For Northwestern, NCAA Tournament hopes are unnatural, so it was somewhat surprising to see them galvanized into a living, lurching, monosyllabic monster wreaking havoc against non-conference opponents only to be inevitably caught and subdued by the angry, torch-wielding Big Ten teams. Which is why it was suddenly shocking that Northwestern went from an NCAA bubble hopeful to a team that needed a win over Indiana in the Big Ten Tournament in order to salvage a shot at an NIT berth. This is partly because the NIT is run by a group of fatcats who enjoy dangling prestigious and lucrative NIT spots to athletic directors and no one knows their selection criteria as they walk into an arena knowing that all eyes are on them with their shiny spats and their suspenders, and their gilded canes "you play your cards right, we might have room for you on ESPNU," they say, hooking their thumbs in their suspenders, "heck maybe you can even play at home, get yourself a couple postseason victories, maybe a big ol' banner for those rafters you got there. Be a mighty shame to sit home and watch the NIT on television, yes sir," before laying a meaty paw on a shoulder in an uncomfortable display of false bonhomie and whisking away to a private rail-way car on the Union Pacific that reeks of cigars and broken dreams.
We all enjoy disparaging the NIT and even suggesting ways to spruce it up by playing it in a single day until a team either wins the tournament or fires Richard Dawson into a subterranean billboard, but the NIT is far better than the any alternative. Missing the NIT would qualify Northwestern for a a variety of quasi-underground basketball tournaments such as the CBI and the CIT, which share a bill with the World Series of Cockfighting and some guy in the corner playing a saw.
Oregon State defeats Tulsa in last season's CBI with a strong
showing in the basketball, pie-eating, and mutton-bustin'
REANIMATING DECEASED SPORTS STORIES
Last month was the NBA trading deadline which is the second greatest trading deadline in professional sports. Baseball, of course, has the superior deadline because of the delayed gratification that occurs when some journeyman relief pitcher is offloaded for some minor league offal that might miraculously turn out to be some sort of Roy Hobbsian phenom in a few years. There's nothing more exciting than the mysterious player to be named later who is always somebody that no one, not even the type of scouts that are so grizzled that they actually sleep in a cocoon of tobacco juice and pine tar, have ever heard of. Unfortunately, as the information age has made it possible to instantaneously find someone who has an opinion on pretty much any minor league player that is not an organizational position coach who says things like "he's a good kid, live arm, needs to get that fastball down a little" even while choking to death on a mouthful of sunflower seeds, that random spark of hope dies a little.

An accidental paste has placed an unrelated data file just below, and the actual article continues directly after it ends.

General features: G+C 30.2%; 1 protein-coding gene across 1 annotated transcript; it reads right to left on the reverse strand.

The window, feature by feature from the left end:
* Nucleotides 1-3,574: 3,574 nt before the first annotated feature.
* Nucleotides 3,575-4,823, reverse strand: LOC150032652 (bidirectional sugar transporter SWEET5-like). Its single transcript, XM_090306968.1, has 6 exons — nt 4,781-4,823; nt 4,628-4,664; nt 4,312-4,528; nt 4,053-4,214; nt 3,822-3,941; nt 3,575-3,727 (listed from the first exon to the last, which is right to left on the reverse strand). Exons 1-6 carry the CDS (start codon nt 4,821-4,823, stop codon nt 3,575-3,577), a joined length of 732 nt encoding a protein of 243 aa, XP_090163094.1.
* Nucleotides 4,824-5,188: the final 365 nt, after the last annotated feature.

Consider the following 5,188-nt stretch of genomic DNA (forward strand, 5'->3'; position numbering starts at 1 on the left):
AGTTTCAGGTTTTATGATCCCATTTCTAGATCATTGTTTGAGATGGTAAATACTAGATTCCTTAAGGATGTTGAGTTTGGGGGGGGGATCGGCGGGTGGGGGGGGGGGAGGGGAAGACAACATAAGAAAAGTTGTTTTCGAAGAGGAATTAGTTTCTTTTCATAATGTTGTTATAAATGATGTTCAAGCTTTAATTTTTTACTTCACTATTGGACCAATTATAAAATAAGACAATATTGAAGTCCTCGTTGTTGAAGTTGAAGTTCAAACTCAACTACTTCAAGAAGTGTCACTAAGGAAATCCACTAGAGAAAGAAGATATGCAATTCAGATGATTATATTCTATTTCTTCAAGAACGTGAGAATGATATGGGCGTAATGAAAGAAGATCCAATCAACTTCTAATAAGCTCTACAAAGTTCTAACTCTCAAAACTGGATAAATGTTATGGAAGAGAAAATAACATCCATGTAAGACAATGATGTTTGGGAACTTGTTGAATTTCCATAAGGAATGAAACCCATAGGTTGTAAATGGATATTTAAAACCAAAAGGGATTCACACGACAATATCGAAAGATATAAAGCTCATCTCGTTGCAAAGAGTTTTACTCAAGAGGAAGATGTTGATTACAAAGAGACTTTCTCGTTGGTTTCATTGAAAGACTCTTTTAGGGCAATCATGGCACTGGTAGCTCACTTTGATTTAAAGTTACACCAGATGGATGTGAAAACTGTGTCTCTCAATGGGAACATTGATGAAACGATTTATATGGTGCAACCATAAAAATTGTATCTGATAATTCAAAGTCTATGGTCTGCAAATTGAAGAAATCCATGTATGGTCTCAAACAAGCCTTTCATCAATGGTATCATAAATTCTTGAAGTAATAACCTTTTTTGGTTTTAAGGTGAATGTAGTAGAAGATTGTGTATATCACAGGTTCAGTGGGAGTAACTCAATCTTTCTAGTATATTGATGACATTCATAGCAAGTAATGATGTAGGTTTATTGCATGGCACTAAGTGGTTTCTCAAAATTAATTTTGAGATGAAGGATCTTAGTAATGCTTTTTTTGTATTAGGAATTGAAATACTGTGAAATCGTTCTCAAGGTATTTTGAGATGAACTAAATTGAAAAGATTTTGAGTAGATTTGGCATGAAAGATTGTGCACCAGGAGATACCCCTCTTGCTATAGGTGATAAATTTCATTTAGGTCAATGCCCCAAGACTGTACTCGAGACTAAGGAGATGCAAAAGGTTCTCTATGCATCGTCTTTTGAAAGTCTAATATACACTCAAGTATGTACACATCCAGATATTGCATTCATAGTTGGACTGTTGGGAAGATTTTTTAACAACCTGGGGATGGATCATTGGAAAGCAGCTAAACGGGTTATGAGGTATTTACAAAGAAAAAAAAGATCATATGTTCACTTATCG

NBA trades are great not because of the players actually involved but because the whole system is so convoluted and filled with arcane and mystifying rules that are mainly about shuffling around a proud fraternity of crappy players like the status of Poland at any international treaty negotiation. I enjoy any sport that encourages stockpiling as many overpaid bench-warmers as possible in order to look forward to not paying them, or trading them to other teams that are equally determined to stop paying them in the near future. And despite all of the bizarre baseball rules such as the Rule 5 draft (there's a great post on the Rule 5 draft at Joe Posnanski's blog, the only sportswriter who has published a poem about Kyle Farnsworth in a place other than the walls of a creepy apartment), sandwich picks, and the like, the NBA collective bargaining agreement is so byzantine that the only person who seems to have mastered it is a computer programmer who splits his spare time between his CBA expertise and his Tom Skerritt lookalike society.
The NBA CBA has a little known "Gooden Clause" where Gooden can be